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Published : 21.08.2017

Entrepreneurs are a very special group when it comes to studying. How do you combine studies with the huge amount of work an entrepreneur faces every day? With these thoughts in mind, Haaga-Helia StartUp School initiated the development of the aHOTTIS service in 2014. The aHOTTIS concept is Haaga-Helia StartUp School’s implementation for recognition of prior learning* (RPL). The goal is to support the graduation of StartUp School students that have already established their own company or are planning to do so. I was lucky to be there from the very beginning and later to become the person in charge of aHOTTIS and its development.

The aHOTTIS students can complete courses by showing learning from their business experience through demonstrations on fixed scheduled days, approximately six times a year. The aim is to demonstrate what they have learned from their professional experience and how that corresponds to the learning outcomes of their study programme.

During aHOTTIS, I have seen both successes and challenges. The main challenge and fear is always the same: How do the assessors make sure that the student is really capable and has enough knowledge? Are they letting the student get away with their studies too easily? To reduce this fear, the assessors may try to demand too much from the student: make them do assignments, write a report, take an exam, and on top of all that, do an interview. We tend to think that during a 3 ECTS (=81 h) course the student should do the equivalent of 81 hours of work. However, the whole idea of RPL is that the student has already done all those hours by working, and the only thing they need to do is demonstrate it.

During aHOTTIS, I have seen both successes and challenges

The best thing about aHOTTIS are the moments of insight and excitement when during the demonstrations the students realize that they “know” and “can”. Not once have I heard them exclaim “Wow, I didn’t know I could do this!” after they receive an excellent grade. Entrepreneurs, in particular are not the “best students” in the traditional way of thinking. They do not want to sit in a classroom and listen to a teacher. They are active, they want to do things. I have seen how aHOTTIS helped them to get back the motivation to study and to graduate.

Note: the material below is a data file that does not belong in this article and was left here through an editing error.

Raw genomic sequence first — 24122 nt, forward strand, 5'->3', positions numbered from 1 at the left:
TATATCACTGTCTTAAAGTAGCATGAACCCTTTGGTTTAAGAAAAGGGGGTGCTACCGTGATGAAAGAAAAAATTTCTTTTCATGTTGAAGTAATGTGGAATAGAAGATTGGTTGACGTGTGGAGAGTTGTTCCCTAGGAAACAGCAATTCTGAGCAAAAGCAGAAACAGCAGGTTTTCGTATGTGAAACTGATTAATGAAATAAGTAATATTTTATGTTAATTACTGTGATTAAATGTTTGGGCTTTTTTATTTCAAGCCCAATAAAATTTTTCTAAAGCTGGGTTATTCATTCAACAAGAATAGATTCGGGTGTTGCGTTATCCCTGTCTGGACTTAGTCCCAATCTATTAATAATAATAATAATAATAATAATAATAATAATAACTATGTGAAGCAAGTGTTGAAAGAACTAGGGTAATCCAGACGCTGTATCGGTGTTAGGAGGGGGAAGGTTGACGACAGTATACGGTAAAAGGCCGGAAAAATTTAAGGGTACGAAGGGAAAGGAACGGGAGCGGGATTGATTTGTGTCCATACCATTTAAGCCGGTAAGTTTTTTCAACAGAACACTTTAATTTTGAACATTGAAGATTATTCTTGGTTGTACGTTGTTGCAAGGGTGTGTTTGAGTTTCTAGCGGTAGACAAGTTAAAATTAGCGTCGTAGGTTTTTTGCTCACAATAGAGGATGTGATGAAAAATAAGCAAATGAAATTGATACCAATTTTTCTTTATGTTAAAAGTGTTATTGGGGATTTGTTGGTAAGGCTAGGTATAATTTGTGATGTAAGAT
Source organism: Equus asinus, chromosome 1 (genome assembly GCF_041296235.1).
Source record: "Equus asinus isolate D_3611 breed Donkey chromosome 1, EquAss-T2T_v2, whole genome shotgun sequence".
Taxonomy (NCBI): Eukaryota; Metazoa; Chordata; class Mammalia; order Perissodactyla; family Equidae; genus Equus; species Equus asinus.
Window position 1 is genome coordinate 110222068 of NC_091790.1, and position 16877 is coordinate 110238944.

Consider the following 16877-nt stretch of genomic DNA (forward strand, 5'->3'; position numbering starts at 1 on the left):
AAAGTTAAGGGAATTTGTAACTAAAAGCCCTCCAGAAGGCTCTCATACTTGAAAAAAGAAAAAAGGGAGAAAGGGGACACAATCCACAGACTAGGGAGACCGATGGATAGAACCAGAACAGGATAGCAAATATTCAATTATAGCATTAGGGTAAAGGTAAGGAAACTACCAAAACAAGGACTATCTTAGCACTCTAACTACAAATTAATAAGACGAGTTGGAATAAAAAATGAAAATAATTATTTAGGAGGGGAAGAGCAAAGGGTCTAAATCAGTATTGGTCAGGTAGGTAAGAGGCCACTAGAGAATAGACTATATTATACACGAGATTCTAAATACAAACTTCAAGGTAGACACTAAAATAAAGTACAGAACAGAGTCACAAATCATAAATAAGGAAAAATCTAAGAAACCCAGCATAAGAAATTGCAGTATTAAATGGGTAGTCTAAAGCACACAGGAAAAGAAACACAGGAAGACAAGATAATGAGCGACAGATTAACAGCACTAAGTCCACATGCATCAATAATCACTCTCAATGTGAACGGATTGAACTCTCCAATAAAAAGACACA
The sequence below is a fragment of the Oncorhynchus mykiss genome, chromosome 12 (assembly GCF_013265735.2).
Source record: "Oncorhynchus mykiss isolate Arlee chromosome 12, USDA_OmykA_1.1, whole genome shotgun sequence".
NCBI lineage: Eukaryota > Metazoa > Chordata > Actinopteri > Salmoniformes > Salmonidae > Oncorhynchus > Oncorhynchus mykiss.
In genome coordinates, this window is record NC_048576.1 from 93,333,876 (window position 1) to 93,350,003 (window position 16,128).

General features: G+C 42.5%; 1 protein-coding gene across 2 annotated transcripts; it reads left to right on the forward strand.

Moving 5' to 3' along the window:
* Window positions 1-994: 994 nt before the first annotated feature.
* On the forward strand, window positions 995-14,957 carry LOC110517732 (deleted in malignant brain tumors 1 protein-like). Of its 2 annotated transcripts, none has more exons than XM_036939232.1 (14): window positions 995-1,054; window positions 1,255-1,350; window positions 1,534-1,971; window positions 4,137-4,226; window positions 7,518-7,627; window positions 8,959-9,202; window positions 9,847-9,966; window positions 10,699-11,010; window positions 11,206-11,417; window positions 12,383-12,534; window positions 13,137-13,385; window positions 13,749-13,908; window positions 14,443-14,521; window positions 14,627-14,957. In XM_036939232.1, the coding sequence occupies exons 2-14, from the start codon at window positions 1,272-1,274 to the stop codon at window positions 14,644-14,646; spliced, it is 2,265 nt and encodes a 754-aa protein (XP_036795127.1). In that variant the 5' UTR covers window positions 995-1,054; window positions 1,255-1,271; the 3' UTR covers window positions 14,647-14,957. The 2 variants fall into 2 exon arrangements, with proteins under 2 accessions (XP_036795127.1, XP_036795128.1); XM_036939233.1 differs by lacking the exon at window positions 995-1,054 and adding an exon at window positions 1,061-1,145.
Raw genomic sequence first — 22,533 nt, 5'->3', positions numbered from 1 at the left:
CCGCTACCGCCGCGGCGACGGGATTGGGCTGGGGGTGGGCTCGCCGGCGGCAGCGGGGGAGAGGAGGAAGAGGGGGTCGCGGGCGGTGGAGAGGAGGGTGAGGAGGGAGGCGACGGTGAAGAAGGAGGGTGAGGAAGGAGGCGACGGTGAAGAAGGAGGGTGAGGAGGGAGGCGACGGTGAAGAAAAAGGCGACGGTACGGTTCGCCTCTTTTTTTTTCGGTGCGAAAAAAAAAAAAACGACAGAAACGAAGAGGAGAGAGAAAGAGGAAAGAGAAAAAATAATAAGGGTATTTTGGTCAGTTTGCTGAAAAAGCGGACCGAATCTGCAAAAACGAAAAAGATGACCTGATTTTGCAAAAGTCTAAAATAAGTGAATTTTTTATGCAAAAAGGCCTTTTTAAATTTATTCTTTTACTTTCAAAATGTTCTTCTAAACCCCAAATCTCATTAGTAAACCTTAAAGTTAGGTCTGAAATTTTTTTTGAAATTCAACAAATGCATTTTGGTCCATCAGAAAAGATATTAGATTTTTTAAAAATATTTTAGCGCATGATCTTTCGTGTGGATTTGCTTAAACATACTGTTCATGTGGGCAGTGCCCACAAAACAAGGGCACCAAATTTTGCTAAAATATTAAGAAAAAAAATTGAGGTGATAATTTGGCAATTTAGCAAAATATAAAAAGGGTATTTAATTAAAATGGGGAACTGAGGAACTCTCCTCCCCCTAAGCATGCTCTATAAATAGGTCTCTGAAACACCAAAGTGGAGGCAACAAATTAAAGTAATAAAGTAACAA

I am also happy to have seen the reactions of the teachers assessing the demonstrations. Hearing a teacher comment “Wow, I’ve learned a lot from this, I am going to use this information at my courses”, has been the best reward for all the work of organizing the demonstrations. Inviting teachers from different degree programs and campuses to assess the same demonstration has also proved to be an excellent idea. Teachers don’t often do things together with the colleagues from other units, and it was worthwhile to see them get to know each other and even decide on some collaboration later.

As a conclusion, I will share some statistics about aHOTTIS. Since the start in Autumn 2014 aHOTTIS has accumulated 711 ECTS; there have been 42 students and 70 teachers involved; about 172 demonstrations organized at 16 demonstration days. The aHOTTIS has never stayed the same, and it has been improved and fine-tuned after each demonstration day. I am especially proud that successful piloting of aHOTTIS has triggered the introduction of demonstration days to other degree programs. I am handing over the management of aHOTTIS to a new person, but I am confident that the development will continue, and new insights will be gained.

In the end, I would like to add just some comments from the students, and I want to thank everyone involved in the aHOTTIS.

“aHOTTIS has been a great experience and boost in our studies, tutoring teachers are attentive and helpful. It is definitely a boon to the education in Haaga-Helia.

“aHOTTIS is a great way to demonstrate that you know the content of the course and get an honest feedback for your personal development.”

“I participated last year in the aHOTTIS project and I can pretty much thank you for my graduation.”


*I prefer to use simply “recognition of learning” since learning happens all the time and cannot solely be “prior.


The writer Anna Dementyeva was a StartUp School Coordinator.